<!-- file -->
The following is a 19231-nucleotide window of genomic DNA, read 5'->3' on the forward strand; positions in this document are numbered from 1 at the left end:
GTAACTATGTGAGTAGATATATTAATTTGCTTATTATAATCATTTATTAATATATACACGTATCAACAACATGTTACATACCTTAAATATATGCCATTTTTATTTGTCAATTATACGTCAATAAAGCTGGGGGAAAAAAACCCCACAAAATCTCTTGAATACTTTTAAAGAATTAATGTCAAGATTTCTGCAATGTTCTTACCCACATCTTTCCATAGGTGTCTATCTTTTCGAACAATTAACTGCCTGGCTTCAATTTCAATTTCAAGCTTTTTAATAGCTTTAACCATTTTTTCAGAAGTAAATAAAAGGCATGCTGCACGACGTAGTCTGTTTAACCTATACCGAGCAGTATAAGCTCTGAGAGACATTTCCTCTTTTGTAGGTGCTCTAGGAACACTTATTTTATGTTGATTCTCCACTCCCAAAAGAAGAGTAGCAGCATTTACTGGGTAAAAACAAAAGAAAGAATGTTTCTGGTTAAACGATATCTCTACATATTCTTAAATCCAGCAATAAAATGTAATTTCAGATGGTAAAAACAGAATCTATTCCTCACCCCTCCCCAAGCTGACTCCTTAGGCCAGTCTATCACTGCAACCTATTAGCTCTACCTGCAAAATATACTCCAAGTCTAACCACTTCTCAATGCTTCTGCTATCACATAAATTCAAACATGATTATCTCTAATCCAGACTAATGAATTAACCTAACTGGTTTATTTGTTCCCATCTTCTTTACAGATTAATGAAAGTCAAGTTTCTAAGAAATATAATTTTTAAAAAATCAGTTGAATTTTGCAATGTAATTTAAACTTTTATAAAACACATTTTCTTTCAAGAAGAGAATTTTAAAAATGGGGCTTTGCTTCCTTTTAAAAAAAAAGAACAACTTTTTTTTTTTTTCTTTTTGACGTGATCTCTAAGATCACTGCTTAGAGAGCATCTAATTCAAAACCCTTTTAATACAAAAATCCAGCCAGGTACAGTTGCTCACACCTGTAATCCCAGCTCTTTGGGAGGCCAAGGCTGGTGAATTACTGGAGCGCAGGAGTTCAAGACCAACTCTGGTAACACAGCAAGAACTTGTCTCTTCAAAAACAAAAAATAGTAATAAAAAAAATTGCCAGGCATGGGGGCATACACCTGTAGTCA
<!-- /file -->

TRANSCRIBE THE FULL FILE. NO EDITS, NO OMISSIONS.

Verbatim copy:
The following is a 19231-nucleotide window of genomic DNA, read 5'->3' on the forward strand; positions in this document are numbered from 1 at the left end:
GTAACTATGTGAGTAGATATATTAATTTGCTTATTATAATCATTTATTAATATATACACGTATCAACAACATGTTACATACCTTAAATATATGCCATTTTTATTTGTCAATTATACGTCAATAAAGCTGGGGGAAAAAAACCCCACAAAATCTCTTGAATACTTTTAAAGAATTAATGTCAAGATTTCTGCAATGTTCTTACCCACATCTTTCCATAGGTGTCTATCTTTTCGAACAATTAACTGCCTGGCTTCAATTTCAATTTCAAGCTTTTTAATAGCTTTAACCATTTTTTCAGAAGTAAATAAAAGGCATGCTGCACGACGTAGTCTGTTTAACCTATACCGAGCAGTATAAGCTCTGAGAGACATTTCCTCTTTTGTAGGTGCTCTAGGAACACTTATTTTATGTTGATTCTCCACTCCCAAAAGAAGAGTAGCAGCATTTACTGGGTAAAAACAAAAGAAAGAATGTTTCTGGTTAAACGATATCTCTACATATTCTTAAATCCAGCAATAAAATGTAATTTCAGATGGTAAAAACAGAATCTATTCCTCACCCCTCCCCAAGCTGACTCCTTAGGCCAGTCTATCACTGCAACCTATTAGCTCTACCTGCAAAATATACTCCAAGTCTAACCACTTCTCAATGCTTCTGCTATCACATAAATTCAAACATGATTATCTCTAATCCAGACTAATGAATTAACCTAACTGGTTTATTTGTTCCCATCTTCTTTACAGATTAATGAAAGTCAAGTTTCTAAGAAATATAATTTTTAAAAAATCAGTTGAATTTTGCAATGTAATTTAAACTTTTATAAAACACATTTTCTTTCAAGAAGAGAATTTTAAAAATGGGGCTTTGCTTCCTTTTAAAAAAAAAGAACAACTTTTTTTTTTTTTCTTTTTGACGTGATCTCTAAGATCACTGCTTAGAGAGCATCTAATTCAAAACCCTTTTAATACAAAAATCCAGCCAGGTACAGTTGCTCACACCTGTAATCCCAGCTCTTTGGGAGGCCAAGGCTGGTGAATTACTGGAGCGCAGGAGTTCAAGACCAACTCTGGTAACACAGCAAGAACTTGTCTCTTCAAAAACAAAAAATAGTAATAAAAAAAATTGCCAGGCATGGGGGCATACACCTGTAGTCA